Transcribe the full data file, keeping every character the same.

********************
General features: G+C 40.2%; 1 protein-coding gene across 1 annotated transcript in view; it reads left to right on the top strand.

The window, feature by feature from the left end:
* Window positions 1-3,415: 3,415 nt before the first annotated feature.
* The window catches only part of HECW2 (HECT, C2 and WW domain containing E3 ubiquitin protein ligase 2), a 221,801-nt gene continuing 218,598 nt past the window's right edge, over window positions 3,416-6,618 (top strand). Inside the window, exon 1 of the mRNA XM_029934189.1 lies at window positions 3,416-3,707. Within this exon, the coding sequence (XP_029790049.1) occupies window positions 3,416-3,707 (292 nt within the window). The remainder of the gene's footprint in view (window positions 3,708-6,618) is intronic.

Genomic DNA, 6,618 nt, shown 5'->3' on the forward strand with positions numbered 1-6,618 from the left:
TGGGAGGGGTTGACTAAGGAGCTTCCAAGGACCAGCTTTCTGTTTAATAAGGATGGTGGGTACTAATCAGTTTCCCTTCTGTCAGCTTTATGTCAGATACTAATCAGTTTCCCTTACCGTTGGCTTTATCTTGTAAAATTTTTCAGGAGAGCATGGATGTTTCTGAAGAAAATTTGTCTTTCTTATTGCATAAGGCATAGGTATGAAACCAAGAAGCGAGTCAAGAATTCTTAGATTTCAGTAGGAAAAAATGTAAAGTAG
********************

General features: G+C 40.2%; 1 protein-coding gene across 1 annotated transcript in view; it reads left to right on the top strand.

The window, feature by feature from the left end:
* Window positions 1-3,415: 3,415 nt before the first annotated feature.
* The window catches only part of HECW2 (HECT, C2 and WW domain containing E3 ubiquitin protein ligase 2), a 221,801-nt gene continuing 218,598 nt past the window's right edge, over window positions 3,416-6,618 (top strand). Inside the window, exon 1 of the mRNA XM_029934189.1 lies at window positions 3,416-3,707. Within this exon, the coding sequence (XP_029790049.1) occupies window positions 3,416-3,707 (292 nt within the window). The remainder of the gene's footprint in view (window positions 3,708-6,618) is intronic.

Genomic DNA, 6,618 nt, shown 5'->3' on the forward strand with positions numbered 1-6,618 from the left:
TGGGAGGGGTTGACTAAGGAGCTTCCAAGGACCAGCTTTCTGTTTAATAAGGATGGTGGGTACTAATCAGTTTCCCTTCTGTCAGCTTTATGTCAGATACTAATCAGTTTCCCTTACCGTTGGCTTTATCTTGTAAAATTTTTCAGGAGAGCATGGATGTTTCTGAAGAAAATTTGTCTTTCTTATTGCATAAGGCATAGGTATGAAACCAAGAAGCGAGTCAAGAATTCTTAGATTTCAGTAGGAAAAAATGTAAAGTAG